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Amino Acids

, Volume 46, Issue 7, pp 1751–1761 | Cite as

Cross-linking of collagen I by tissue transglutaminase provides a promising biomaterial for promoting bone healing

  • Dario Fortunati
  • David Yi San Chau
  • Zhuo Wang
  • Russell John Collighan
  • Martin GriffinEmail author
Original Article

Abstract

Transglutaminases (TGs) stabilize proteins by the formation of ε(γ-glutamyl)lysine cross-links. Here, we demonstrate that the cross-linking of collagen I (COL I) by tissue transglutaminase (TG2) causes an alteration in the morphology and rheological properties of the collagen fibers. Human osteoblasts (HOB) attach, spread, proliferate, differentiate and mineralize more rapidly on this cross-linked matrix compared to native collagen. When seeded on cross-linked COL I, HOB are more resistant to the loss of cell spreading by incubation with RGD containing peptides and with α1, α2 and β1 integrin blocking antibodies. Following adhesion on cross-linked collagen, HOB show increased phosphorylation of the focal adhesion kinase, and increased expression of β1 and β3 integrins. Addition of human bone morphogenetic protein to HOB seeded on TG2 cross-linked COL I enhanced the expression of the differentiation marker bone alkaline phosphatase when compared to cross-linked collagen alone. In summary, the use of TG2-modified COL I provides a promising new scaffold for promoting bone healing.

Keywords

Tissue transglutaminase Cross-linking Collagen I HOB Integrins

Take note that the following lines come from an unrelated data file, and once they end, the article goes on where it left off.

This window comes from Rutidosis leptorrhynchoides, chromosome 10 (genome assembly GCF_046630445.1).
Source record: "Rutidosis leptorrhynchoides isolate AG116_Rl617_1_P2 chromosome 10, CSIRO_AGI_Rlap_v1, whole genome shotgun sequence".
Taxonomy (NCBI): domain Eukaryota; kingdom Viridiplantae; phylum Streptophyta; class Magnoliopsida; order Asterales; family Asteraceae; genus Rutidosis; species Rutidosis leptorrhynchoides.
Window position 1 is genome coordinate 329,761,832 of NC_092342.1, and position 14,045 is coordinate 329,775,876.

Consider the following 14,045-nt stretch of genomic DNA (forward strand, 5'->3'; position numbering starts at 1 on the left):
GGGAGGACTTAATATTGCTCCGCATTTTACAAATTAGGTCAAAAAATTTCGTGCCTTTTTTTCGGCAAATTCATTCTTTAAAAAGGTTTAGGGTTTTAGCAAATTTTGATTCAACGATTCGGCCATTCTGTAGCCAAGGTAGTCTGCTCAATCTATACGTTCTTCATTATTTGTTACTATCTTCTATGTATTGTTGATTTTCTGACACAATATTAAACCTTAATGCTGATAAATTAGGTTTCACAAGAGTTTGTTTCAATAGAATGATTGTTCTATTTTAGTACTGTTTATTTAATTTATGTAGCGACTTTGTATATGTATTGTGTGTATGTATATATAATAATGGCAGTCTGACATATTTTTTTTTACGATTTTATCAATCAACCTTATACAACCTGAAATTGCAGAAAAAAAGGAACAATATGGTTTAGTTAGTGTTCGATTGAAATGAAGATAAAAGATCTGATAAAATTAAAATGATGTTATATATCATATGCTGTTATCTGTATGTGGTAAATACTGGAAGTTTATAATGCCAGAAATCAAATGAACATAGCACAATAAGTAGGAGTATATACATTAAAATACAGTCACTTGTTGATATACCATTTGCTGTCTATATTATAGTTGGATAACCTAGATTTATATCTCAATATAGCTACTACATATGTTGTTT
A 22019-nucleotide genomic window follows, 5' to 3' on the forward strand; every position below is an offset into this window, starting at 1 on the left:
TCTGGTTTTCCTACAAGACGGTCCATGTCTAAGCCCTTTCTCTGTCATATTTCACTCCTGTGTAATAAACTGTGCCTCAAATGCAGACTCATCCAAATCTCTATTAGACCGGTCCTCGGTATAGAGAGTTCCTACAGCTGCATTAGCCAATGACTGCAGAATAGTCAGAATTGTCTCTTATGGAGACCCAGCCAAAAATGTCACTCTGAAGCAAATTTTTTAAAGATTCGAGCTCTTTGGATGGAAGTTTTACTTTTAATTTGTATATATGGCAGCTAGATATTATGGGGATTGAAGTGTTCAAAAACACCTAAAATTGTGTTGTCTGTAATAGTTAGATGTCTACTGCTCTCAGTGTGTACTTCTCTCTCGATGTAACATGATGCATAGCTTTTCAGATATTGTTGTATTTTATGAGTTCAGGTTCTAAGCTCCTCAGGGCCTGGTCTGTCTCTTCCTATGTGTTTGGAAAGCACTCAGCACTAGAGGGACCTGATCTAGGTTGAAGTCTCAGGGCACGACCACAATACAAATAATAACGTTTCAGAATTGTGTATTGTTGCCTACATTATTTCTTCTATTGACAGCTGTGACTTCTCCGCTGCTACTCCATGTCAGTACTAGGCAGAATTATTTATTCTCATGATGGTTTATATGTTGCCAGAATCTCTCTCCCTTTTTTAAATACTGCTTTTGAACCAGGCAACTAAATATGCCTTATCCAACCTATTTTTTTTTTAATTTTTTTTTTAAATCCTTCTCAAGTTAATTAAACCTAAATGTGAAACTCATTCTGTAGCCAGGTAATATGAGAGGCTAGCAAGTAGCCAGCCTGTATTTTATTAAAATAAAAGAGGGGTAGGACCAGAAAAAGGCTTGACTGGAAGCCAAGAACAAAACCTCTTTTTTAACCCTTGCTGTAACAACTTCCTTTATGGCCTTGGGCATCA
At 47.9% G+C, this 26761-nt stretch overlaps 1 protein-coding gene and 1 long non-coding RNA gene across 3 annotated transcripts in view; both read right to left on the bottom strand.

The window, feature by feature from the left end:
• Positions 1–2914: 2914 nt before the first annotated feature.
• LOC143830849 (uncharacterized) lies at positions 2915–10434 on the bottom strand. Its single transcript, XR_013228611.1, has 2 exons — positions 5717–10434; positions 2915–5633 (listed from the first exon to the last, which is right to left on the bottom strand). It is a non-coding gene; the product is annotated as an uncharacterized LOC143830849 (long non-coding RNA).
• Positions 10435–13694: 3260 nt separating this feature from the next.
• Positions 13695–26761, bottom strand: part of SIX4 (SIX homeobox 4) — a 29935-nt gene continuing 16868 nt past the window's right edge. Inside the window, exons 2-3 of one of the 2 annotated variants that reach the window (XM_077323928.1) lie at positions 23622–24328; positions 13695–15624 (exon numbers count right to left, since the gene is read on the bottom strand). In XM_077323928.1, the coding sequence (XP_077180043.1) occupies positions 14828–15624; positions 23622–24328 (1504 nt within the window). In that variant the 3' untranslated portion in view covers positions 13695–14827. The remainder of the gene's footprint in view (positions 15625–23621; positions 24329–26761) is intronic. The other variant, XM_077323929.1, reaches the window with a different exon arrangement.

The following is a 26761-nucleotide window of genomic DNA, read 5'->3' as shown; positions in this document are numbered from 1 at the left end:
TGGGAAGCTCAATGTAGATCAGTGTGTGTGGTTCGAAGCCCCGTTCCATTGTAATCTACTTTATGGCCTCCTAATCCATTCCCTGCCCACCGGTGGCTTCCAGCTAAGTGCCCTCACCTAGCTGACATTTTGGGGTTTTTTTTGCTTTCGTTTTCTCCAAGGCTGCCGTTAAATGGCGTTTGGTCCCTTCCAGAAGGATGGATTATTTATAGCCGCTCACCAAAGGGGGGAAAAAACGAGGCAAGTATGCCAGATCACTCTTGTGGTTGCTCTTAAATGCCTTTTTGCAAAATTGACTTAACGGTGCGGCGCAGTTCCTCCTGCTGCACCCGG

Abbreviations

TGs

Transglutaminases

TG2

Tissue transglutaminase

HOB

Human osteoblasts

Collagen I

COL I

FAK

Focal adhesion kinase

PKCα

Protein kinase α

hBMP7

Human bone morphogenetic protein 7

bALP

Bone alkaline phosphatase

ECM

Extra cellular matrix

MMPs

Matrix metalloproteinases

AFM

Atomic force microscopy

RGD

GRGDTP

RAD

GRADSP

GAPDH

Glyceraldehyde 3-phosphate dehydrogenase

OPN

Osteopontin

VEGF

Vascular endothelial growth factor

RT

Reverse transcription

TIMP

Tissue inhibitors of MMPs

VCAN

Versican

VTN

Vitronectin

HA

Hydroxyapaptite

Si-CaP

Silicate-substituted calcium phosphate

PE

Polyethylene

Notes

Acknowledgments

This work was financially supported by the European Community programme TRACKS where D. F. was a recipient of a Marie Curie postdoctoral Fellowship with contract MRTN-CT-2006-036032 and by the Grant EPSRC (GR/S21755/02). We would like to thank Professor John Mitchell and Dr Matthew Boyd (University of Nottingham) for their kind help with the COL I gel rheology. We would like to thank Mr. A. Parchure for the technical assistance with the β1 integrin detection.

Conflict of interest

No competing financial interest exists.

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Copyright information

© Springer-Verlag Wien 2014

Authors and Affiliations

  • Dario Fortunati
    • 1
  • David Yi San Chau
    • 1
  • Zhuo Wang
    • 1
  • Russell John Collighan
    • 1
  • Martin Griffin
    • 1
    Email author
  1. 1.School of Life and Health SciencesAston UniversityBirminghamUK

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